Is a Jointer a good investment? - Router Forums
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post #1 of 51 (permalink) Old 03-26-2013, 04:58 PM Thread Starter
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Question Is a Jointer a good investment?




I have decided that the reason I have so much "FUN" in my shed is that I am using recycled timber which is not always straight and true.

I am considering buying a 6" jointer such as this:

W619 | PT-6 Planer Jointer | machineryhouse.com.au

How many others have a jointer and is it as indispensable as I am led to believe?

James
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post #2 of 51 (permalink) Old 03-26-2013, 05:32 PM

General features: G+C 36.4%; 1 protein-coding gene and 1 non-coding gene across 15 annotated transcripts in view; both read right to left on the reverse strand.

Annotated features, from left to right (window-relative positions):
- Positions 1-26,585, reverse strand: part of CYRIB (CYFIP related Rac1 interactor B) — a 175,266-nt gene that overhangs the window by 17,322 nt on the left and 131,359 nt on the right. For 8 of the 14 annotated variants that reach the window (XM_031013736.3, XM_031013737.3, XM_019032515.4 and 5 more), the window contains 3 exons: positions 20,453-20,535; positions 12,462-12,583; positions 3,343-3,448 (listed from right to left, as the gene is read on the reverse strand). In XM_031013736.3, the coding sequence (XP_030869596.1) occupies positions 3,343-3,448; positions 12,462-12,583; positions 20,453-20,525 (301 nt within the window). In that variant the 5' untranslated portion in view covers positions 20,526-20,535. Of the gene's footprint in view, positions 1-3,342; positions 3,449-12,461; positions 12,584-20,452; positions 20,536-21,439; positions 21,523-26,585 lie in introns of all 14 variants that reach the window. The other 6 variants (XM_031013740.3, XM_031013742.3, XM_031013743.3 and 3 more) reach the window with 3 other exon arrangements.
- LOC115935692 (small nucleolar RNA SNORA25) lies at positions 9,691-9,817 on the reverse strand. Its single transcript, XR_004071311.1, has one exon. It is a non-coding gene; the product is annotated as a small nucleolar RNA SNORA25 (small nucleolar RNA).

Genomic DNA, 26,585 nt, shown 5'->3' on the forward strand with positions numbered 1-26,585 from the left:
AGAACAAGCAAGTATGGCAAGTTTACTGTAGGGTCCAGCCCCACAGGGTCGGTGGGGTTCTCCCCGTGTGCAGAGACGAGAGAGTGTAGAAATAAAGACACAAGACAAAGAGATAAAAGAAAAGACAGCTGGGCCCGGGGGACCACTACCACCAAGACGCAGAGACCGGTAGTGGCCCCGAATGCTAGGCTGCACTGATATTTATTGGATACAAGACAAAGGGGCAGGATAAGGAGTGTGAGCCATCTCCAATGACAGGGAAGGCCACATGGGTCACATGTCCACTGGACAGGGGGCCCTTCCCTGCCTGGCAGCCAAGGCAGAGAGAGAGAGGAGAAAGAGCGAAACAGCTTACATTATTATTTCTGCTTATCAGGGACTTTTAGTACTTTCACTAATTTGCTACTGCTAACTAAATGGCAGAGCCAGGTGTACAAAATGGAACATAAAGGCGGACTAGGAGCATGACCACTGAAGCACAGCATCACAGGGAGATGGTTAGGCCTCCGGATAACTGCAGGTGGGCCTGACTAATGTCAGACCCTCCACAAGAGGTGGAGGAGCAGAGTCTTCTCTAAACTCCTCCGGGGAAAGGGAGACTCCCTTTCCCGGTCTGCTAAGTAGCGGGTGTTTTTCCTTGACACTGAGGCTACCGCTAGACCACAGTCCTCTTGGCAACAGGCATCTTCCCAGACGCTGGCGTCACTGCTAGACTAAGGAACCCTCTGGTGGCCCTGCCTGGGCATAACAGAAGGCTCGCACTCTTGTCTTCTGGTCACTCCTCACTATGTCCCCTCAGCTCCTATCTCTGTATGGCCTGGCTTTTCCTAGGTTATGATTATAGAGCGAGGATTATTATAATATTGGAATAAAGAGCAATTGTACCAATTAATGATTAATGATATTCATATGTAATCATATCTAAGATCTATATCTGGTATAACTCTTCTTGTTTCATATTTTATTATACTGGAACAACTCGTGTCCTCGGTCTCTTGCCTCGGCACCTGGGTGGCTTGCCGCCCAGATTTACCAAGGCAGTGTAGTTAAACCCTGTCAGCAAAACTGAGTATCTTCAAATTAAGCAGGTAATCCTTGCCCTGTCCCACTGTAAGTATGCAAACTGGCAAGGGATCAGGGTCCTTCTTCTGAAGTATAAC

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James,
I bought a little (old) 4" Sears Craftsman bench top jointer from my neighbor for $25. Put some new blades in it. Ran some boards through it and wondered how did I ever get along without one! Go for it.

The trouble with quotes on the internet is that you never know if they are genuine. - Abraham Lincoln
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post #3 of 51 (permalink) Old 03-26-2013, 05:57 PM
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Howdy James.....

Just another opinion here, but here's what I think. In a word, "Maybe". how's that for riding the fence? First I'd take a look at the amount of wood you might plan on running over the jointer. If in your opinion, it would be a fair amount..........well then..perhaps a good investment to be sure. However, would accomplishing the same ends via different means override the investment? If you're planning on using smallish to medium sized boards, ski's and a table saw jig would accomplish pretty much the same end result...